Core C: Community Engagement
The Community Engagement Core (CEC) plays a central role by supporting engagement with stakeholders for all other Projects and Cores and is supported by the Massachusetts Institute of Technology Superfund Research Program (MIT SRP) Center Engagement and Translation Advisory Committee members. The CEC supports the MIT SRP mission of creating and applying new technologies to predict the spatiotemporal dynamics of contaminants and to reveal their health impact in order to support public health. Central to these activities is the mission to engage meaningfully with local, state, and national agencies as well as citizens impacted by contaminants in their environment.
The CEC partners with environmental groups for the Mystic River Watershed communities, which contain three Superfund sites, as well as with environmental officers and educators working with five Tribal Nation communities in rural Maine, one of which is living near the Loring USAFB Superfund site. A bidirectional exchange of resources and knowledge continues to be sustained by participation of MIT SRP researchers in meetings and events sponsored by their partners, and in the case of Maine, with regular visits of the MIT SRP leaders to Maine as well as the annual three-day U.S. Environmental Protection Agency Region 1 Environmental Tribal Summit.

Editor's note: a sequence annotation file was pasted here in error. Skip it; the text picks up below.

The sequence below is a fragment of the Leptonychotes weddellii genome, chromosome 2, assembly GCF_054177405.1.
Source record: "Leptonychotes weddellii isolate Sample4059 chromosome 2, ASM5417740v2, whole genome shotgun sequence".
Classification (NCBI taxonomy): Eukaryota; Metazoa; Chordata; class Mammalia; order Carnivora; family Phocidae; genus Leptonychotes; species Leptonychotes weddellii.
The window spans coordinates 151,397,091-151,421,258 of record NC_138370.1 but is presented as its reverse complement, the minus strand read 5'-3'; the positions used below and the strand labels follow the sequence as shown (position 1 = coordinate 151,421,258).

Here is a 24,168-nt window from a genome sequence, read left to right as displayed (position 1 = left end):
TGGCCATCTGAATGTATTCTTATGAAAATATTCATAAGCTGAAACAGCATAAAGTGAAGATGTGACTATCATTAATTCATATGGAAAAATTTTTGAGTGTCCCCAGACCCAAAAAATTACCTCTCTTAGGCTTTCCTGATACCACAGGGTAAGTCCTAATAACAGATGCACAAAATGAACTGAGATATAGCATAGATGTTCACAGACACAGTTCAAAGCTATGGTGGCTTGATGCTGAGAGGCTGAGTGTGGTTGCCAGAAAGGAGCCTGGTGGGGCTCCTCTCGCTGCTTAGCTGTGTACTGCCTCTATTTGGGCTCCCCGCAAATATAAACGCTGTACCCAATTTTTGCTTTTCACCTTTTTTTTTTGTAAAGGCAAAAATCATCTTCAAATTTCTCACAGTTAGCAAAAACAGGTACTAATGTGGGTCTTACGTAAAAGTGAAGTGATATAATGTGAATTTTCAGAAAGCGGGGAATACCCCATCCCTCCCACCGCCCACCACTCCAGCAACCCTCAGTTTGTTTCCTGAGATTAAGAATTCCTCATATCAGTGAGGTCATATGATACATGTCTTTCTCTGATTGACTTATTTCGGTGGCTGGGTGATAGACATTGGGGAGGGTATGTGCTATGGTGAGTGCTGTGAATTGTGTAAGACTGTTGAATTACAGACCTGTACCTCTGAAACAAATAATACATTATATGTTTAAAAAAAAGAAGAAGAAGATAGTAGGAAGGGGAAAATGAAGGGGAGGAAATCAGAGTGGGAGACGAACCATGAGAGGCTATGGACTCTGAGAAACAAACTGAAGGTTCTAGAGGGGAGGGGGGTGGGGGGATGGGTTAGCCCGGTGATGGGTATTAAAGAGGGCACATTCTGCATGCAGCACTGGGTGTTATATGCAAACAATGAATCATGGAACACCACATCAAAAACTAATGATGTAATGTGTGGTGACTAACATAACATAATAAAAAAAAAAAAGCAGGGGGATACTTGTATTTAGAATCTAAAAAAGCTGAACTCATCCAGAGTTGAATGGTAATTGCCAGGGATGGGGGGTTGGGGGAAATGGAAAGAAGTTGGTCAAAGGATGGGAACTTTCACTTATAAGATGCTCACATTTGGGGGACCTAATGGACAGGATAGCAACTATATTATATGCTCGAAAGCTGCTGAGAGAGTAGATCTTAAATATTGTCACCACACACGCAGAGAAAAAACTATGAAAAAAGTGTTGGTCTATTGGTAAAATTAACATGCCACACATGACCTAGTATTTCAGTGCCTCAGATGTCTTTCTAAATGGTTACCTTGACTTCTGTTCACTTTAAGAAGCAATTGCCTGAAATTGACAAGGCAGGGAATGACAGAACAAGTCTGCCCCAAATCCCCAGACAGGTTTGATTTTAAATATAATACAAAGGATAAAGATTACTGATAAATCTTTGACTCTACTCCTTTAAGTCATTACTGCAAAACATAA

The CEC has two major Tribal Nation partners: Maine Indian Education (MIE) and the Micmac Environmental Lab. The CEC recognizes that culturally appropriate partnerships require relationships that can only be built over time, and they appreciate the support their have gained from their partners; they have built these strong partnerships over the past three years. Going forward, they are engaging with additional partners to support other Environmental Justice (EJ) communities. For Massachusetts, their primary partner is the Mystic River Watershed Association and within their catchment area, the CEC additionally partners with the Friends of the Malden River to help attend to three EJ communities, Malden, Medford and Everett, which are impacted by legacy contaminants, including polycyclic aromatic hydrocarbons (PAHs) and N-nitrosodimethylamine (NDMA).
Additional engagement activities center around environmental health literacy, delivered through teacher training workshops, school curricula, and informal venues, such as community events. New findings, as well as best practices, are regularly shared with the public health community and other sister SRP Centers via the MIT SRP website and newsletters. Lastly, to ensure a successful program, the CEC has also designed evaluation instruments to help the Core continuously improve its practices.